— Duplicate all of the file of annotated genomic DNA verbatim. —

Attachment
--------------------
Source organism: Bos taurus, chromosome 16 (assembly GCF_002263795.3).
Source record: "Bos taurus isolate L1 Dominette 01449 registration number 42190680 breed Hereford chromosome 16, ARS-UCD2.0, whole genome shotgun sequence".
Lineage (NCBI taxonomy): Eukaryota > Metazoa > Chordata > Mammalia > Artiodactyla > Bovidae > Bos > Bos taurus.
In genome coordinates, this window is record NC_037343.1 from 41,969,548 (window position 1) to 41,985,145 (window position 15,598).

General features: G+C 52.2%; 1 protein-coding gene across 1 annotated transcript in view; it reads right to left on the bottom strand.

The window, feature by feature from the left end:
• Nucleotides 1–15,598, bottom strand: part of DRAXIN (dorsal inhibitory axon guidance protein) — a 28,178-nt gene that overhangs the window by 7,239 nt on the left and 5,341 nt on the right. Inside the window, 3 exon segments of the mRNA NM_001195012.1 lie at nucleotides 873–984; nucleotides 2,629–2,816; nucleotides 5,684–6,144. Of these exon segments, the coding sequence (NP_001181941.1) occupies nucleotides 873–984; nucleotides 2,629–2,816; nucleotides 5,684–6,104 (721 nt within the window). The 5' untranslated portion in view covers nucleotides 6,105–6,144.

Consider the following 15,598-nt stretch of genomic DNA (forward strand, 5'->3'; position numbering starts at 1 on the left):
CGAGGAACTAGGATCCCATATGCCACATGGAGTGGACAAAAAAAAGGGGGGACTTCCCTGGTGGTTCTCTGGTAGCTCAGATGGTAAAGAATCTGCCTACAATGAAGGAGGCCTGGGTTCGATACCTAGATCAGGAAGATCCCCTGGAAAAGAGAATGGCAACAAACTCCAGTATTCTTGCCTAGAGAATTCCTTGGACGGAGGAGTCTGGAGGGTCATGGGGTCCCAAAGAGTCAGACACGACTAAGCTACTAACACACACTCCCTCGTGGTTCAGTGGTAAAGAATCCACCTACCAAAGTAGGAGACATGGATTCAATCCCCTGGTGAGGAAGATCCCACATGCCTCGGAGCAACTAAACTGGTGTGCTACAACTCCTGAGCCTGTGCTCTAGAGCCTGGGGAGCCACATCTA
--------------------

Source organism: Bos taurus, chromosome 16 (assembly GCF_002263795.3).
Source record: "Bos taurus isolate L1 Dominette 01449 registration number 42190680 breed Hereford chromosome 16, ARS-UCD2.0, whole genome shotgun sequence".
Lineage (NCBI taxonomy): Eukaryota > Metazoa > Chordata > Mammalia > Artiodactyla > Bovidae > Bos > Bos taurus.
In genome coordinates, this window is record NC_037343.1 from 41,969,548 (window position 1) to 41,985,145 (window position 15,598).

General features: G+C 52.2%; 1 protein-coding gene across 1 annotated transcript in view; it reads right to left on the bottom strand.

The window, feature by feature from the left end:
• Nucleotides 1–15,598, bottom strand: part of DRAXIN (dorsal inhibitory axon guidance protein) — a 28,178-nt gene that overhangs the window by 7,239 nt on the left and 5,341 nt on the right. Inside the window, 3 exon segments of the mRNA NM_001195012.1 lie at nucleotides 873–984; nucleotides 2,629–2,816; nucleotides 5,684–6,144. Of these exon segments, the coding sequence (NP_001181941.1) occupies nucleotides 873–984; nucleotides 2,629–2,816; nucleotides 5,684–6,104 (721 nt within the window). The 5' untranslated portion in view covers nucleotides 6,105–6,144.

Consider the following 15,598-nt stretch of genomic DNA (forward strand, 5'->3'; position numbering starts at 1 on the left):
CGAGGAACTAGGATCCCATATGCCACATGGAGTGGACAAAAAAAAGGGGGGACTTCCCTGGTGGTTCTCTGGTAGCTCAGATGGTAAAGAATCTGCCTACAATGAAGGAGGCCTGGGTTCGATACCTAGATCAGGAAGATCCCCTGGAAAAGAGAATGGCAACAAACTCCAGTATTCTTGCCTAGAGAATTCCTTGGACGGAGGAGTCTGGAGGGTCATGGGGTCCCAAAGAGTCAGACACGACTAAGCTACTAACACACACTCCCTCGTGGTTCAGTGGTAAAGAATCCACCTACCAAAGTAGGAGACATGGATTCAATCCCCTGGTGAGGAAGATCCCACATGCCTCGGAGCAACTAAACTGGTGTGCTACAACTCCTGAGCCTGTGCTCTAGAGCCTGGGGAGCCACATCTA